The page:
Trim Unnecessary Form Fields - Spiralyze

Trim Unnecessary Form Fields

Usability High Priority 85% Adoption 5 Seconds Saved

Don’t ask users for information you don’t need – and that they might feel strange giving you. It lengthens the checkout and takes customers off auto-pilot.
Conversion Opportunity 0.2%

Imagine buying a pack of a gum at the local food mart, then having the cashier ask for your age. You would stop and think, “Wait, what? Why?” Sure, you can answer that question easily enough, but now you’re puzzled, and you start losing trust in the cashier. At the very least, it’s slowed down what should be a fast and frictionless gum purchase.

This is the effect of unnecessary fields in a checkout. Asking for something like a birthdate from someone buying a t-shirt is going to confuse and/or annoy them, and slow down the checkout.

Fields like middle initials, secondary phone numbers, or company names are unnecessary in most cases. Even when they might seem useful to a miniscule minority of users, extra fields take up space on the page, making it feel longer.

Don't ask more of a user than is necessary.

Usage

The worst offenders in this issue implement forms in their field that both slow down and perplex the user. For example, H&M includes a date of birth field and a company field on their form. First off, why would H&M need a customer’s date of birth? Do they have a policy about not selling trendy fashions to anyone over 40? Similarly, very few companies are purchasing expensive scarves from H&M. This is confusing – confusion begets mistrust begets checkout abandonments – and it takes up space on the page.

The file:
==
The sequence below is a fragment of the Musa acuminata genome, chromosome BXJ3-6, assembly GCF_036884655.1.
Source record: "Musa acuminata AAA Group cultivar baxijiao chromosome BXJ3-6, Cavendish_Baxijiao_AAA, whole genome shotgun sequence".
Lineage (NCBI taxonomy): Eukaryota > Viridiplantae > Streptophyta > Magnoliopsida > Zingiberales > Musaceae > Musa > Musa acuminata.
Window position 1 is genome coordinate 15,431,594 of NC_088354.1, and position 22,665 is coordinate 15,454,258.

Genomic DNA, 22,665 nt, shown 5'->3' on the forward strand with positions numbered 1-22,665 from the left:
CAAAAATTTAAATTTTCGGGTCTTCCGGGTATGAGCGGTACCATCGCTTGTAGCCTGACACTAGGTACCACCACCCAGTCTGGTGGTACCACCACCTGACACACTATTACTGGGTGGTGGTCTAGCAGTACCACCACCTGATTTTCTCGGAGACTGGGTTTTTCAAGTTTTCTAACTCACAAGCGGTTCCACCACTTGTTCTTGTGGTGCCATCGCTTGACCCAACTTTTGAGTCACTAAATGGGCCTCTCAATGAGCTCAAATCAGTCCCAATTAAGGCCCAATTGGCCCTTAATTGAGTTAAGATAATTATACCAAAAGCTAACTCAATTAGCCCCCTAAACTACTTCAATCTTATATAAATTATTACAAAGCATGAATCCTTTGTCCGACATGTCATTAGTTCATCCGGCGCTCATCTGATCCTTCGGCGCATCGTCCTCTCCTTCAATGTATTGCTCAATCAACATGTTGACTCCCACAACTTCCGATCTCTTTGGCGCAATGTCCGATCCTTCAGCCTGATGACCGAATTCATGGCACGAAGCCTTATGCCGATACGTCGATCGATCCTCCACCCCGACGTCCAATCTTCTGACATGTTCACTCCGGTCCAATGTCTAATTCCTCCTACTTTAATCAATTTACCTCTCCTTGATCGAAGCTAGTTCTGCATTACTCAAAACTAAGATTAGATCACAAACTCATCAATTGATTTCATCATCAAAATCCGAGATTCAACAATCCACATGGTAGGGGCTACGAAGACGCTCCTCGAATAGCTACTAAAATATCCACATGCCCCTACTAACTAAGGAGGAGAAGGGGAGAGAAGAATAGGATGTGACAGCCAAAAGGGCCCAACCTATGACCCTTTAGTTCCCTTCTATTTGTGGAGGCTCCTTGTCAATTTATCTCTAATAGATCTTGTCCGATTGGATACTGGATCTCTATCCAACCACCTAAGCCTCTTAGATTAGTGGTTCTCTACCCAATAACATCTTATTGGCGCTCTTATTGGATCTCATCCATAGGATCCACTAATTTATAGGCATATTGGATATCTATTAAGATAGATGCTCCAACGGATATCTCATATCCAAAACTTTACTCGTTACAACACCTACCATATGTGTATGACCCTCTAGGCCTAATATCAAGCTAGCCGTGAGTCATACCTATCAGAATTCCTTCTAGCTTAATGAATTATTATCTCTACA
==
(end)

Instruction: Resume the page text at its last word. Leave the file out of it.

Other sites include fields like middle initials or titles like Mr., Mrs., or Sir. While some users might like using these bits in their name – a certain Mr. Donald J. Trump comes to mind – they only take up space and time, and have no positive impact of conversions.

Some fields are fitting depending on the product being sold. For example, a company field in the shipping address makes sense for Office Depot – it makes less sense for Victoria’s Secret (who’s checkout actually has one).

Etsy has a slim checkout, with no unnecessary fields.

H&M has multiple unnecessary and confusing fields, like date of birth.

Adoption

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Trim Unnecessary Form Fields has an 85% adoption rate among our benchmark group.

Best Practices

No Middle Names or Titles

Some users might like placing that “Mr.” in front of your name, but removing that field and speeding up the checkout won’t discourage them. e

No Backup Phones or Emails

Users provide their phone number in the case of issues with the order – for this, one phone number is enough. Most users are already wary of giving our phone numbers for fear of telemarketing calls.

No Confusing, Pointless Fields

In the year 2016, there is no reason a fax number field should be taking up space in your checkout. If you sell clothes, you don’t need a company name field or a date of birth field.

Examples

Good

Etsy Example

Etsy implements only the essential fields.

Okay

Ikea Example

Ikea includes a fax field that is really not important in the year 2016.

Bad

H&M Example

H&M implements a confusing (for a clothier) date of birth field and company name field.

Victoria's Secret Example

Victoria's Secret includes a company name field.